be the year preceding the year in which the grant is reduced or
may be the same year in which the grant is reduced. The
difference, or a percentage thereof, between the average
expenditures in the bench mark period and the comparison year
becomes the amount of the grant reduction.
The 1973 Act employed a grant reduction provision which utilized
a single bench mark year. The bench mark year selected was
fiscal year 1972. Thus, the Federal share was to be reduced in
the year of the grant if, and to the extent that, the amount by
which expenditures from non-Federal sources in that year were
less than the non-Federal expenditures under the State plan for
the fiscal year ending June 30, 1972. Hence, Section 111(a) of
the 1973 Act (to be codified at 29 U.S.C. § 731(a) (1973))
provided in pertinent part--
(a) . . . the amount otherwise payable to such State for
such year under this section shall be reduced by the amount
(if any) by which expenditures from non-Federal sources
during such year under this title are less than expenditures
under the State plan for the fiscal year ending June 30,
1972, under the Vocational Rehabilitation Act.
In 1986 and, again, in 1988, Congress changed the grant reduction formula. In the instant
matter, the parties dispute whether the
change in the formula by the 1986 legislation affected grant
reductions in the fiscal year 1987, as contended by ED, or
affected grant reductions in the fiscal year 1990, as urged by
the New York State Education Department (NYSED). In addition,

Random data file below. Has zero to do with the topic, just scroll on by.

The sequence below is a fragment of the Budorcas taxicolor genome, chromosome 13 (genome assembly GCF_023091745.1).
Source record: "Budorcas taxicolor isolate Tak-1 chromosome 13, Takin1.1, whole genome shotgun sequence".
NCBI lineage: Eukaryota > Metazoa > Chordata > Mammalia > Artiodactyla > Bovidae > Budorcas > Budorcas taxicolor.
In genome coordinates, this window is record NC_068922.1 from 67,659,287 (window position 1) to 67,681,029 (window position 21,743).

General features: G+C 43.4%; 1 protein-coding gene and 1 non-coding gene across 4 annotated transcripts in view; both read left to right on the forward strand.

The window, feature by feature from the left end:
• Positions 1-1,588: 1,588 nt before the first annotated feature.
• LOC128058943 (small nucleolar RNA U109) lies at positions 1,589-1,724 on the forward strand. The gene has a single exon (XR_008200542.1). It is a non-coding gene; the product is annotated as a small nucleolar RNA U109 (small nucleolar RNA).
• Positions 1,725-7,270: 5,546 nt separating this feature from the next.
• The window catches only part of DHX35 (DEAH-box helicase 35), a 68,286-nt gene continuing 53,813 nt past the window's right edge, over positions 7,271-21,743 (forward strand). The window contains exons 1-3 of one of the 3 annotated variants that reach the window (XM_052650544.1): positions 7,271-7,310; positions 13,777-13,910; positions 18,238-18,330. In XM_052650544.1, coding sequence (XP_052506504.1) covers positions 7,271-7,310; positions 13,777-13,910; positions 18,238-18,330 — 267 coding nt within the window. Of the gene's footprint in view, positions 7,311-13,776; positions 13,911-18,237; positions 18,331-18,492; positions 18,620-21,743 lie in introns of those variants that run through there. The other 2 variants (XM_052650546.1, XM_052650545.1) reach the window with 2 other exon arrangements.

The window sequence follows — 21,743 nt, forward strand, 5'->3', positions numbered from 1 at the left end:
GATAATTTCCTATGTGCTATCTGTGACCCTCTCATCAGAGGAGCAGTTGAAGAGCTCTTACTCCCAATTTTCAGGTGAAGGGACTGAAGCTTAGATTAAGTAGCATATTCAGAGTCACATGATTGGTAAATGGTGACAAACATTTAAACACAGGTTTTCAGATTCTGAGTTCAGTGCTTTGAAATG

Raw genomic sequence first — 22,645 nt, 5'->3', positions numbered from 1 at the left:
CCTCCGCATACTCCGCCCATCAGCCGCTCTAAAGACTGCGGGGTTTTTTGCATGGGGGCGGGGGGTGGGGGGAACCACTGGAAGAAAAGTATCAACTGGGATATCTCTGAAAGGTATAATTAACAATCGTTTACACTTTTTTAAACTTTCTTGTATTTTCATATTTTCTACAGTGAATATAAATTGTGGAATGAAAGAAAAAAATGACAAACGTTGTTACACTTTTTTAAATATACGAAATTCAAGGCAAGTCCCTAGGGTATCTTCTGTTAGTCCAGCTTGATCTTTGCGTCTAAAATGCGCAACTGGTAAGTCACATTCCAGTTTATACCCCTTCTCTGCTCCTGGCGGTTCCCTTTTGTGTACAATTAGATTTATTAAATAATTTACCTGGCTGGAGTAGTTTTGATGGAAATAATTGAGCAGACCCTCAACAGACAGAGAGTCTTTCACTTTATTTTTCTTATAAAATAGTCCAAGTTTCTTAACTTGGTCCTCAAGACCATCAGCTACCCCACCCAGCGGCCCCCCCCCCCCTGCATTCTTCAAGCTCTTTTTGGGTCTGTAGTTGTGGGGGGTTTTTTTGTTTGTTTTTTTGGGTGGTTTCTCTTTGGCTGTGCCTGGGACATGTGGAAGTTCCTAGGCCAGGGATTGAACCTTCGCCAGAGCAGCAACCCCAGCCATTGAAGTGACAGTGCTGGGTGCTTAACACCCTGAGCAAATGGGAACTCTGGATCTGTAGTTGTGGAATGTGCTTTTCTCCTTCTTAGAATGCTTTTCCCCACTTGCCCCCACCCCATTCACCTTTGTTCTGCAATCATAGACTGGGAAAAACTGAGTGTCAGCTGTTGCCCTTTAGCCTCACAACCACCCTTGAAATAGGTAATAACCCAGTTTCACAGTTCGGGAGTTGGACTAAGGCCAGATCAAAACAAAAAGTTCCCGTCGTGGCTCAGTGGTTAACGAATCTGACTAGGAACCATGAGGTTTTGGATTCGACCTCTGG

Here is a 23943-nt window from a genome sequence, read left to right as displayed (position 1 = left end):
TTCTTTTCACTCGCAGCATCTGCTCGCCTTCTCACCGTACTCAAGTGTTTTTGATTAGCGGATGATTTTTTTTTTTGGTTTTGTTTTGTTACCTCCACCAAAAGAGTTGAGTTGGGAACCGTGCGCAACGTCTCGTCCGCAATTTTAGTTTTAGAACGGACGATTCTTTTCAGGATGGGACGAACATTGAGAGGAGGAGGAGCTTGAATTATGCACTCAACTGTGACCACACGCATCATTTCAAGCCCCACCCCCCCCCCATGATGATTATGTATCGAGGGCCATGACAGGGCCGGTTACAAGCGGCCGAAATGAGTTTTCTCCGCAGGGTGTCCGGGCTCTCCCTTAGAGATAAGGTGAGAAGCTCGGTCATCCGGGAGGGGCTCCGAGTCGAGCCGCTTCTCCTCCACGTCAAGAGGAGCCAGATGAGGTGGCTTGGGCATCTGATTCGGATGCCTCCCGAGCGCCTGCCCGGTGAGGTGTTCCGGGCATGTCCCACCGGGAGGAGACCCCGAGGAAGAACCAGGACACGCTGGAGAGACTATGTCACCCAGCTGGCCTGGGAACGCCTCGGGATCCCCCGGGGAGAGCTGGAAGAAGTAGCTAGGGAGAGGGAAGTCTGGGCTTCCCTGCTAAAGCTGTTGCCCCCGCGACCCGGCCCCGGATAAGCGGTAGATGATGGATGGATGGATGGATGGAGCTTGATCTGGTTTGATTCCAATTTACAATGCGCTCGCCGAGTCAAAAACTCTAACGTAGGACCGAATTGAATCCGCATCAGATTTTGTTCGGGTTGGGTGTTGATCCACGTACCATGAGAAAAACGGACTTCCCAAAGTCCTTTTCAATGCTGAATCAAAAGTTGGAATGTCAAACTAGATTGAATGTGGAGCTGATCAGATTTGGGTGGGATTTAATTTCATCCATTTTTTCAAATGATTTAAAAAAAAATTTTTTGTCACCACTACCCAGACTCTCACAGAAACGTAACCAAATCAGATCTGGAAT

NYSED argues that its position is supported by the 1988 change in
the grant reduction formula.
In order to more fully understand the changes made by Congress in
the 1986 and 1988 legislation, the following diagram precedes an
explanation of the 1986 and 1988 Amendments and illustrates the
features of the grant reduction formulas under the original 1972
legislation, the 1986 legislation, and the 1988 legislation.
Year 5 in the illustration is both the grant year and the year of
the grant reduction.
|Year of Legislation||Bench Mark Period||Comparison Year||Grant Reduction Year|
|1972||1972||Yr 5||Yr 5|
|1986||Yr 2 Yr 3 Yr 4||Yr 5||Yr 5|
|1988||Yr 1 Yr 2 Yr 3||Yr 4||Yr 5|
(B) The amount otherwise payable to a State for a fiscal
year under this section shall be reduced by any amount by
which expenditures from non-Federal sources under the State
plan during such year under this title are less than the
average of the total of such expenditures for the three
preceding fiscal years.
Rehabilitation Act Amendments of 1986, Pub. L. No. 99-506, § 208,
100 Stat. 1807, 1818 (1986) (to be codified at 29 U.S.C. §
This grant reduction formula was, however, not practical. The
exact amount of the grant reduction could not be determined until
after the close of the grant year because the grant year also